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Story of Collingwood's Awen Gathering Circle inspires documentary

The documentary will premier at the town's Envisioning a Future toward Reconciliation event on Jan. 30.
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GATHERING CIRCLE StillA
The title screen from a documentary produced by Mountain Goat Film Company and the Town of Collingwood on the Awen Gathering Circle, which will premier on Jan. 30.

What began as a short how-it’s-made video on the construction of Collingwood’s Awen Gathering Circle, became a documentary about collaboration along the path to reconciliation.

Tom Strnad, one of the filmmakers on the project said the film became more than a behind-the-scenes look at the design and construction of a structure as soon as he began interviews with those involved. Initially, the town wanted a short video showing how the gathering circle was made. As the filmmakers dove into how it was made, both Strnad and the town began to see the story went deeper than laser-cut steel and cleaning up an old landfill.

The Gathering Circle was created with the direct involvement of indigenous architects, and the idea was inspired by a concept Dr. Duke Redbird came up with – to pair seven Ojibwe grandfather teachings with the seven layers of a food forest.

Tom and Tracy Strnad of Mountain Goat Film Company Inc. co-produced the short film, called Gathering Circle, with the Town of Collingwood.

“The amount of Indigenous spaces designed by Indigenous architects is really limited,” said Strnad. “So that’s really unique.”

The ten-minute film includes interviews with Cal Brook of Brook McIlroy and Ryan Gorrie, one of the Indigenous architects on the design team.

“The story behind this is perhaps more important than the thing itself,” said Gorrie in the film.

For Strnad, Gorrie’s observation rang true.

“Seeing it come from basically a pile of what used to be a landfill there … Witnessing the opening ceremonies and learning the stories, the spiritual journey of it, and the journey the film took as well, it really comes together in its own way,” said Strnad. “There’s something special [about the gathering circle]. I think it really brings everyone together. I think it’s a really important step in the truth and reconciliation process.”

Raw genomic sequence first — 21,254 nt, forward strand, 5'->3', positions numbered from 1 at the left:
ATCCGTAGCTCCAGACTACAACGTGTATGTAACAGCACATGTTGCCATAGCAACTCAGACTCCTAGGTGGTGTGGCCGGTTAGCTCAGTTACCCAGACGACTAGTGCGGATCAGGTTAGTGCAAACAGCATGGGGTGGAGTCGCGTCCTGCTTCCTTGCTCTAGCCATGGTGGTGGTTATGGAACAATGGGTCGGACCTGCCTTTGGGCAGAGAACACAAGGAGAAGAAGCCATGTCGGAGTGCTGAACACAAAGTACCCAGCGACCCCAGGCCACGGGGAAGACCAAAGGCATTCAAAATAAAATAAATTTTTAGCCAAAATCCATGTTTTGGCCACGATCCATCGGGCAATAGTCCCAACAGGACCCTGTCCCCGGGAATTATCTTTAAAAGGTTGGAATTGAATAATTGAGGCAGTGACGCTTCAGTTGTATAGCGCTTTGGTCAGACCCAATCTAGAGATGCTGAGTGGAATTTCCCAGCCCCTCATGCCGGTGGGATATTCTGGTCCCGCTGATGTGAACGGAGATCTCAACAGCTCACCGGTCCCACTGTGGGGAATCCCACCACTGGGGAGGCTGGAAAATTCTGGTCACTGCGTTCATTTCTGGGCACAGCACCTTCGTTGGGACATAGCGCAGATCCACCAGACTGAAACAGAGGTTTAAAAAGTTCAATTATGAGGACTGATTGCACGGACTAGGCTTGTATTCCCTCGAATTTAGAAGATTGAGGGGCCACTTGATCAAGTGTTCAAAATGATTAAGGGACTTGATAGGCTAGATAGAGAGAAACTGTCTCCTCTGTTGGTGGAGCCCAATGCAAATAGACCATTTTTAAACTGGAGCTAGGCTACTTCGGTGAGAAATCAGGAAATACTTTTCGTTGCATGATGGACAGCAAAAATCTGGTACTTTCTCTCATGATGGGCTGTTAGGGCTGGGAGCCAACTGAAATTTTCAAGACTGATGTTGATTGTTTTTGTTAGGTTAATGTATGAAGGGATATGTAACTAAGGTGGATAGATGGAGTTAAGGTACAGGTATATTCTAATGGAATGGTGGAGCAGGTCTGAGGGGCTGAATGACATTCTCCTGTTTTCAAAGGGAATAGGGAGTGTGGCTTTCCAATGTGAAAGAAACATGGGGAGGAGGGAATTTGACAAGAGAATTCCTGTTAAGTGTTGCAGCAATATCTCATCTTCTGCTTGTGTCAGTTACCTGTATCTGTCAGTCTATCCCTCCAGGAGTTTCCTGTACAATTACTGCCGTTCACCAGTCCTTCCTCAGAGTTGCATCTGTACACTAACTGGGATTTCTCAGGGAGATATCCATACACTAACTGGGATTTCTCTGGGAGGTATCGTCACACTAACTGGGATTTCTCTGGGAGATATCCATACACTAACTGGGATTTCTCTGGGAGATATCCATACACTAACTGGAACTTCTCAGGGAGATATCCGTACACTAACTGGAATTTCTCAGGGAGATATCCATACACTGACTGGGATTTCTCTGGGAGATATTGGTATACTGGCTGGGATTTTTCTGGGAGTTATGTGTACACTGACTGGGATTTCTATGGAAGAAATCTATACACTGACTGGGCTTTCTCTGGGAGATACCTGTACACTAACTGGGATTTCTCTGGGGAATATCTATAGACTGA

In fact, the film is part of the agenda for a town event called Envisioning a Future toward Reconciliation on Jan. 30. The presentation and discussion, which takes place from 7 p.m. to 8:30 p.m. at Simcoe Street Theatre will include a screening of the documentary, a presentation by Mary Louise Meiers on the Call to Action #83, a reconciliation art project that has combined indigenous and non-indigenous artists brought together to reflect past experiences and envision a future toward reconciliation through their artwork.

Some of the artwork from this project is currently on display at town hall.

Meiers’ presentation will include some of the artists and presiding elders. The evening will conclude with an open discussion.

Tickets to the event are free, but the town is asking guests to reserve a spot online here, or by emailing the Arts and Culture department here. artsandculture@collingwood.ca.

Strnad said he is currently working with the town to get the film into various film festivals around the world.




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Erika Engel

About the Author: Erika Engel

Erika regularly covers all things news in Collingwood as a reporter, photographer and community editor.
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